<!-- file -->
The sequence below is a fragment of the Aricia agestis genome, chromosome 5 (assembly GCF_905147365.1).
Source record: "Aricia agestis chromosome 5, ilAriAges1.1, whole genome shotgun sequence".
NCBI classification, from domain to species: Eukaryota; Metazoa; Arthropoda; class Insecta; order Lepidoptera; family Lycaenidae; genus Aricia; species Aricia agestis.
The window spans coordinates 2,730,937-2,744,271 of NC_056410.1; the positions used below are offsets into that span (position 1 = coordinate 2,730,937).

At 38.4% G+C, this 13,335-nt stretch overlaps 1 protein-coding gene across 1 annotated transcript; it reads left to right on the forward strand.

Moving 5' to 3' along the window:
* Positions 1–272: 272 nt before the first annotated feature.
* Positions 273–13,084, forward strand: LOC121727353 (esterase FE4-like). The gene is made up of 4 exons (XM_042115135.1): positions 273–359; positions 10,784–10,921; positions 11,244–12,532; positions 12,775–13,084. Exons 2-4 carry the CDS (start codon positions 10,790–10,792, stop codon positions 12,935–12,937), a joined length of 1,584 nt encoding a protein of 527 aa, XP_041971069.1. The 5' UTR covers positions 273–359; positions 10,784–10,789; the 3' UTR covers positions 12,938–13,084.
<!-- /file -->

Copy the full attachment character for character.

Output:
The sequence below is a fragment of the Aricia agestis genome, chromosome 5 (assembly GCF_905147365.1).
Source record: "Aricia agestis chromosome 5, ilAriAges1.1, whole genome shotgun sequence".
NCBI classification, from domain to species: Eukaryota; Metazoa; Arthropoda; class Insecta; order Lepidoptera; family Lycaenidae; genus Aricia; species Aricia agestis.
The window spans coordinates 2,730,937-2,744,271 of NC_056410.1; the positions used below are offsets into that span (position 1 = coordinate 2,730,937).

At 38.4% G+C, this 13,335-nt stretch overlaps 1 protein-coding gene across 1 annotated transcript; it reads left to right on the forward strand.

Moving 5' to 3' along the window:
* Positions 1–272: 272 nt before the first annotated feature.
* Positions 273–13,084, forward strand: LOC121727353 (esterase FE4-like). The gene is made up of 4 exons (XM_042115135.1): positions 273–359; positions 10,784–10,921; positions 11,244–12,532; positions 12,775–13,084. Exons 2-4 carry the CDS (start codon positions 10,790–10,792, stop codon positions 12,935–12,937), a joined length of 1,584 nt encoding a protein of 527 aa, XP_041971069.1. The 5' UTR covers positions 273–359; positions 10,784–10,789; the 3' UTR covers positions 12,938–13,084.